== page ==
The Columbus Dispatch
Ohio stands to benefit if the Ohio State Council of Engage Cuba, a Washington D.C.-based business group seeking to end the 56-year-old U.S. embargo on trade with Cuba, is successful.
The Ohio State Council includes consumer-products giant Proctor & Gamble and the Ohio Farm Bureau. Others include Kirk Merrick of the Ohio Soybean Association, Brad Moffitt of Ohio Corn & Wheat Growers, Michael V. Drake, M.D., president of Ohio State University, and Columbus attorney Luis Alcalde.
The embargo imposed after Fidel Castro seized power in Cuba and installed a communist regime has been wholly ineffective at ending or moderating the Castro regime, now headed by Fidel Castro’s brother, Raul Castro.
In fact, the embargo helped the Castros maintain their grip on power because it gave them a convenient excuse for the repression and poverty they imposed on the island. Cuban dissidents routinely are portrayed as tools of Yankee imperialism, and the poverty resulting from the Castros’ communist system was blamed on the U.S. refusal to trade with the island. This rationalization was nonsense, because Cuba remained free to trade with the rest of the world. The real problem was that Cuba’s anemic communist economy had little to offer the rest of the world.
Ohio already exports corn and soybean products to Cuba under humanitarian exceptions to the trade ban, but Cuba is barred from making credit arrangements with U.S. businesses that would facilitate and enlarge this trade. As a result, U.S. food producers, including those in Ohio, lose out to producers in Argentina and Brazil.
Normalizing trade and travel to Cuba also would improve the economic prospects for Cubans, and interaction with American businessmen and tourists would generate greater pressure on Cuba’s government to liberalize politically and economically.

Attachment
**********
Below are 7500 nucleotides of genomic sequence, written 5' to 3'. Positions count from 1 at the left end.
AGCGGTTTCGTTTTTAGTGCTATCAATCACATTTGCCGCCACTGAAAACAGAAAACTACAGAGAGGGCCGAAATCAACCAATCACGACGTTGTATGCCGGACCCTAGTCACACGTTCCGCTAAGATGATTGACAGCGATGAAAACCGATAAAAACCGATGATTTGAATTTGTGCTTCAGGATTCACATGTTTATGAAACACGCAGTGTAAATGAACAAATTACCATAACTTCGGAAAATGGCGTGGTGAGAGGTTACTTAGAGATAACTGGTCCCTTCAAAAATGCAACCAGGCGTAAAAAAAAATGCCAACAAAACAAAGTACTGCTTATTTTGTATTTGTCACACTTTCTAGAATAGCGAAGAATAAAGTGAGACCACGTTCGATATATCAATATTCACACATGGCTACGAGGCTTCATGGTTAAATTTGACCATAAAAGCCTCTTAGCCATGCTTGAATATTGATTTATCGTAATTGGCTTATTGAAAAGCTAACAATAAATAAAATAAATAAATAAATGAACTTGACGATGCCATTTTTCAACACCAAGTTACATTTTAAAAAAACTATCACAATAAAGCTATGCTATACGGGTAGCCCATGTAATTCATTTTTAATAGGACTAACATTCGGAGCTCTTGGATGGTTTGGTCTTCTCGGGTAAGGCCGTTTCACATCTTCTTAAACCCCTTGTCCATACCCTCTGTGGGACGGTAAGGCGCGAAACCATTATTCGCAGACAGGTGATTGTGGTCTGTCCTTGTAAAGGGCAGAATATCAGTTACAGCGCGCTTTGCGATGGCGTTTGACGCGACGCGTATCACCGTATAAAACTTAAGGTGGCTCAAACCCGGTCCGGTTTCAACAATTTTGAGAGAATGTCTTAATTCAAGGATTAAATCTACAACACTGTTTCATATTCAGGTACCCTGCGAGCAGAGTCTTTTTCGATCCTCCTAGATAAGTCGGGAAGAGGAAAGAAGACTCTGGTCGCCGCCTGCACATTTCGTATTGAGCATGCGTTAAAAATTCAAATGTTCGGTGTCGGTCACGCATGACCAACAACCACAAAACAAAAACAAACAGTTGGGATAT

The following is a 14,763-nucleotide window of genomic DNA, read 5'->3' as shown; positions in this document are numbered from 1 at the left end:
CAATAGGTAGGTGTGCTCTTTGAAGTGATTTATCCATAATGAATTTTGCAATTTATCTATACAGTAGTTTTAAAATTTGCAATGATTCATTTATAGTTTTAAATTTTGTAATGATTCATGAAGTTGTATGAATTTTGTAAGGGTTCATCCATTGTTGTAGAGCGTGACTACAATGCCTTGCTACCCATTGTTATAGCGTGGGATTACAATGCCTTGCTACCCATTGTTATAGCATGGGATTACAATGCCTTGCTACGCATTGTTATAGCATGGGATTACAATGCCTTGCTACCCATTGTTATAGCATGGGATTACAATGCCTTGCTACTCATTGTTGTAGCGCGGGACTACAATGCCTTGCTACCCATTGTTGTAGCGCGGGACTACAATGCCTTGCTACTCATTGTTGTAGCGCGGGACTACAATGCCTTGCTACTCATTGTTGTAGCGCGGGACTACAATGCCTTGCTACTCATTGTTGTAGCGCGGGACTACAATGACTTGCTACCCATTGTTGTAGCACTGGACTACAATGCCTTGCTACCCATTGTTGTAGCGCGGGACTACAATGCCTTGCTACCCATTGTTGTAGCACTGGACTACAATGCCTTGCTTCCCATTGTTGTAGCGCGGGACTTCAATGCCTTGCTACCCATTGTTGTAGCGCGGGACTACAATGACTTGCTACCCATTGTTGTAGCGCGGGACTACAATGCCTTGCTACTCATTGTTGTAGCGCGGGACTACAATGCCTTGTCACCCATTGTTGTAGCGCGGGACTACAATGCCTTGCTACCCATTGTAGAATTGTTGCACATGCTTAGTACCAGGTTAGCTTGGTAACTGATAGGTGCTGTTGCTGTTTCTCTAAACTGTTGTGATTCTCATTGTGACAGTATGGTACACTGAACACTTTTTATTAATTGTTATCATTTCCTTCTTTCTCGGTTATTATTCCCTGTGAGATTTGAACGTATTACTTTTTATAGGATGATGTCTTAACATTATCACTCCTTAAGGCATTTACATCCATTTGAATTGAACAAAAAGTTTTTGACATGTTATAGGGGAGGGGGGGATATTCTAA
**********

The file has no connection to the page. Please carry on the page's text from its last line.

And while rules governing interactions between Cuban-Americans and their relatives in Cuba have been relaxed in recent years, a full lifting of the embargo would allow these families to strengthen their bonds and help each other even more.
President Barack Obama, who visited Cuba last month in order to promote warmer relations, has been criticized for not exacting concessions from Raul Castro in return. But if 55 years of embargo failed to wring any concessions from the Cuban regime, it’s hard to see what additional leverage Obama could bring to bear.
In fact, Cuban concessions are more likely to follow after a lifting of the embargo, by hooking ordinary Cubans and the Cuban government on the economic benefits of unfettered trade with the United States.
And even if that weren’t the case, there still would be no credible rationale for maintaining the embargo. The United States maintains trade relations with any number of nations that have repressive, hostile and unsavory governments. There is no reason to continue treating Cuba as a special case.
Farm Bureau spokesman Joe Cornely told The Dispatch, “In agriculture, we tend to be free-trade oriented. One of the things we have a competitive advantage in the United States is food production,” he said. “When you consider 95 out of 100 potential customers are located outside of the United States, any time we can find new markets for our products we think is a positive development.”
Cuba and the United States are too closely tied by geography and family to remain separated. Lifting the embargo would restore a natural and healthy relationship.